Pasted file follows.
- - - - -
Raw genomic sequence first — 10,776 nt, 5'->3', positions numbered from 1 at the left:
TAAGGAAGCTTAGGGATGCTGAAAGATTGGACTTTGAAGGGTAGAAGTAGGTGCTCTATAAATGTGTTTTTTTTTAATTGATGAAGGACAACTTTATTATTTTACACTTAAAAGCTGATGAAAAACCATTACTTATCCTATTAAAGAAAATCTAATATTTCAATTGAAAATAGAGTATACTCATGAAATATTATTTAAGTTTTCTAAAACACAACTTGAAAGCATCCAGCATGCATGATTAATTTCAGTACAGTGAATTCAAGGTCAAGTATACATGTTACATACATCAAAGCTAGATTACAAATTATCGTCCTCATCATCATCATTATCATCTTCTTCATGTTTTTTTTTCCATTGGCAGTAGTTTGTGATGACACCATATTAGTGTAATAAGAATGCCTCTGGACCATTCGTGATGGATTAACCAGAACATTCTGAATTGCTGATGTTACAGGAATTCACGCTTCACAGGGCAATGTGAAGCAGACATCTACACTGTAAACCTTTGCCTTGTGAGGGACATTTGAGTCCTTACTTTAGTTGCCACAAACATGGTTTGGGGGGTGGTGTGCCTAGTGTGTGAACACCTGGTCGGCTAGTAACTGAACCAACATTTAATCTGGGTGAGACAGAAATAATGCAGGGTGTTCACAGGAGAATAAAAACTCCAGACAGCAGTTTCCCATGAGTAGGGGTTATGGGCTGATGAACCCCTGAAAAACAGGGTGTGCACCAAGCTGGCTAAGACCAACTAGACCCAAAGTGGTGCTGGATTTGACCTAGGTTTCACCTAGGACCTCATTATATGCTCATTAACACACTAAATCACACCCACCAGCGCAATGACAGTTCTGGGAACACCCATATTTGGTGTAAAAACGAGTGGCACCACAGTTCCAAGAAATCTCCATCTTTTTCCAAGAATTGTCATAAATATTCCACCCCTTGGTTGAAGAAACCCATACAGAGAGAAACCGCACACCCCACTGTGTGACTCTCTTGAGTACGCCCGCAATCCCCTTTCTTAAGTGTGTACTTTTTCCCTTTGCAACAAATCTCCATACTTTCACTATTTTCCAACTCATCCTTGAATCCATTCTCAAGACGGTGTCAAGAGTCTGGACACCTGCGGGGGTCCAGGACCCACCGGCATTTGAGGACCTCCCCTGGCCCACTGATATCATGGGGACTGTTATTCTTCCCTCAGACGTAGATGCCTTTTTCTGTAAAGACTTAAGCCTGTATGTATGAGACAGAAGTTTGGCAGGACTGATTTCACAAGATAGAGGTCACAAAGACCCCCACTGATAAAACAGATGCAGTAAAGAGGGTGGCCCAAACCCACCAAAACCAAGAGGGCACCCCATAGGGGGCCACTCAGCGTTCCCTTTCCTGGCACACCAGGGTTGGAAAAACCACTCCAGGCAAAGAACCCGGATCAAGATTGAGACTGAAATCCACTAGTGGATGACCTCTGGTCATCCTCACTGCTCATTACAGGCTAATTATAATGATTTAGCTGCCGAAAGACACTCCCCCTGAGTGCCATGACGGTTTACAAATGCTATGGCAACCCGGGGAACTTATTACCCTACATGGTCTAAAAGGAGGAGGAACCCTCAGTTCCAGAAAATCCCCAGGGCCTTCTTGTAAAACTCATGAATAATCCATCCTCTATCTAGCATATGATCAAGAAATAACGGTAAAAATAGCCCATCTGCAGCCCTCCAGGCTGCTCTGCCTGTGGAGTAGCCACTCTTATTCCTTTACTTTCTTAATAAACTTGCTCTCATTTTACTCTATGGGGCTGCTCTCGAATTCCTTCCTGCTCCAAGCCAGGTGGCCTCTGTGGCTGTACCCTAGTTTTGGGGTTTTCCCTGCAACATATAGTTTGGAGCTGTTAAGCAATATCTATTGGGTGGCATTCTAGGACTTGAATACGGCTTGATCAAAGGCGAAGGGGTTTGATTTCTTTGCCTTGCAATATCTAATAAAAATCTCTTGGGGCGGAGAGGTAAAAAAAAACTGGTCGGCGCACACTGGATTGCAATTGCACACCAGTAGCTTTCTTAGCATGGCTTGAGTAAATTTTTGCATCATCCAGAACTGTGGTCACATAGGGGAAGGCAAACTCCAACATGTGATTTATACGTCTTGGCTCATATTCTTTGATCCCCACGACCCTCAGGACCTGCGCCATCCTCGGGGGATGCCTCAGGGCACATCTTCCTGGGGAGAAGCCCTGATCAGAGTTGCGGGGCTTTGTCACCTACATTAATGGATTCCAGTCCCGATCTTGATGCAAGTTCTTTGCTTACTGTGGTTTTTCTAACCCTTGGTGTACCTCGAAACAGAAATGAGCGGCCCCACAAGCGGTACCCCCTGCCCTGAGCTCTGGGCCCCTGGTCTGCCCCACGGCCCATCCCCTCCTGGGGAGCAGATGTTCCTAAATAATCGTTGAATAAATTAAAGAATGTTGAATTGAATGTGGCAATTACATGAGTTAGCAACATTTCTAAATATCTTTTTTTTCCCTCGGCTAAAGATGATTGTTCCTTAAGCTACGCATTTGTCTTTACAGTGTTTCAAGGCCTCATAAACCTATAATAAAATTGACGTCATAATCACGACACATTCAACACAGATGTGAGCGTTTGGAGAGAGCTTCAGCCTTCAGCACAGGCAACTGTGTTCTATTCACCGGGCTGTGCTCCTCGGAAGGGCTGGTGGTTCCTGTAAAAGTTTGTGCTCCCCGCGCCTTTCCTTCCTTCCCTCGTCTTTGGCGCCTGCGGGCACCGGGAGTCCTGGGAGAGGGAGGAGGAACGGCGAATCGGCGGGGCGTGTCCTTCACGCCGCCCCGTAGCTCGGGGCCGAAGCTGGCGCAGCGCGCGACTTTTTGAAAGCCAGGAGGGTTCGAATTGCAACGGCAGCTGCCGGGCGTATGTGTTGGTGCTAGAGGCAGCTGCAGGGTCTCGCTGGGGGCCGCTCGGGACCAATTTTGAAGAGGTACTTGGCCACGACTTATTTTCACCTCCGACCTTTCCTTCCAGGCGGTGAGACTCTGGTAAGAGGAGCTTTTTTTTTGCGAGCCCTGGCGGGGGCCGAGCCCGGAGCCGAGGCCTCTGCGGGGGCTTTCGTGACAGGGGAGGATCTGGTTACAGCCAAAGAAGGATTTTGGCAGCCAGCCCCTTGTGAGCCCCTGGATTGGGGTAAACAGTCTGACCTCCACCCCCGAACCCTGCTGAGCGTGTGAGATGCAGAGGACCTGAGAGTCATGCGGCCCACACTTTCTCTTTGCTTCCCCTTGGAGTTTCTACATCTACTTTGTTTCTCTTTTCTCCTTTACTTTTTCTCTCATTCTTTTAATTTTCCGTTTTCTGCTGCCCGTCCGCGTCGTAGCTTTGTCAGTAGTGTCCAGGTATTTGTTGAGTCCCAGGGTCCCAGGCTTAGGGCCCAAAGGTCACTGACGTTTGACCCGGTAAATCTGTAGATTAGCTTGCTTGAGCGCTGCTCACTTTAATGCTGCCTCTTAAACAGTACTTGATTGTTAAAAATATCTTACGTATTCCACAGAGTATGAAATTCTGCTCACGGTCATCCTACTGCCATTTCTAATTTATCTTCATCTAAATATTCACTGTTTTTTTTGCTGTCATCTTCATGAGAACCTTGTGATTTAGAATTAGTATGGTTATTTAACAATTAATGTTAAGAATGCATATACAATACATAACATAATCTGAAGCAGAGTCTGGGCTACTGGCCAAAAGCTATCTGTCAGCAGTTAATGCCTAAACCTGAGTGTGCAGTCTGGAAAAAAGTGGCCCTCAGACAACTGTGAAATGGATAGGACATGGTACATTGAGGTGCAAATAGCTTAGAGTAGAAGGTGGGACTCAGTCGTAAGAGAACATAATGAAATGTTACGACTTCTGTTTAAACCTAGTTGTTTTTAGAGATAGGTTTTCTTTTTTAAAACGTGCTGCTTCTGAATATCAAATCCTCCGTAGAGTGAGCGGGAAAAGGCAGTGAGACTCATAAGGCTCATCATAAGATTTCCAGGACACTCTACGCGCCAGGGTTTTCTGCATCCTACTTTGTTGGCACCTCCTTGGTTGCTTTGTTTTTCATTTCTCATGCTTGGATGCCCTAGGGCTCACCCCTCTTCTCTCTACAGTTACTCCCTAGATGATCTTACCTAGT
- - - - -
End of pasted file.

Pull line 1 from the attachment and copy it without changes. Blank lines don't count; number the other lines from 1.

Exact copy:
Raw genomic sequence first — 10,776 nt, 5'->3', positions numbered from 1 at the left: